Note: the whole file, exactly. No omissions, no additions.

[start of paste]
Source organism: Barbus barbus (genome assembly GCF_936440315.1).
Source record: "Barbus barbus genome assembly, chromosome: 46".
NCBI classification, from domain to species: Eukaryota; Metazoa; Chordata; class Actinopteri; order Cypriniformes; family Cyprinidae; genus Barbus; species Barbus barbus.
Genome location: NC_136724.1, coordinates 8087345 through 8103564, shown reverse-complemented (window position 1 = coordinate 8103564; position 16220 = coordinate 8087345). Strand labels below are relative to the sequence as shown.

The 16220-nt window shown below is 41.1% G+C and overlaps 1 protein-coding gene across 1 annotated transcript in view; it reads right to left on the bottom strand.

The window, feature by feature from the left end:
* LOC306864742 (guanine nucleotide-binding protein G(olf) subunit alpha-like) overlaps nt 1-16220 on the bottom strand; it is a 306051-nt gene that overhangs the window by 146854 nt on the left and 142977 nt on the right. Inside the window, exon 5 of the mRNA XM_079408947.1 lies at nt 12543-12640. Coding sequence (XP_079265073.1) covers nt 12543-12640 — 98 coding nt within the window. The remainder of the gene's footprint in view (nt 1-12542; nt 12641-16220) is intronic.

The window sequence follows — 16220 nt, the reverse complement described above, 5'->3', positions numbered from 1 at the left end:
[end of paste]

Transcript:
Source organism: Barbus barbus (genome assembly GCF_936440315.1).
Source record: "Barbus barbus genome assembly, chromosome: 46".
NCBI classification, from domain to species: Eukaryota; Metazoa; Chordata; class Actinopteri; order Cypriniformes; family Cyprinidae; genus Barbus; species Barbus barbus.
Genome location: NC_136724.1, coordinates 8087345 through 8103564, shown reverse-complemented (window position 1 = coordinate 8103564; position 16220 = coordinate 8087345). Strand labels below are relative to the sequence as shown.

The 16220-nt window shown below is 41.1% G+C and overlaps 1 protein-coding gene across 1 annotated transcript in view; it reads right to left on the bottom strand.

The window, feature by feature from the left end:
* LOC306864742 (guanine nucleotide-binding protein G(olf) subunit alpha-like) overlaps nt 1-16220 on the bottom strand; it is a 306051-nt gene that overhangs the window by 146854 nt on the left and 142977 nt on the right. Inside the window, exon 5 of the mRNA XM_079408947.1 lies at nt 12543-12640. Coding sequence (XP_079265073.1) covers nt 12543-12640 — 98 coding nt within the window. The remainder of the gene's footprint in view (nt 1-12542; nt 12641-16220) is intronic.

The window sequence follows — 16220 nt, the reverse complement described above, 5'->3', positions numbered from 1 at the left end: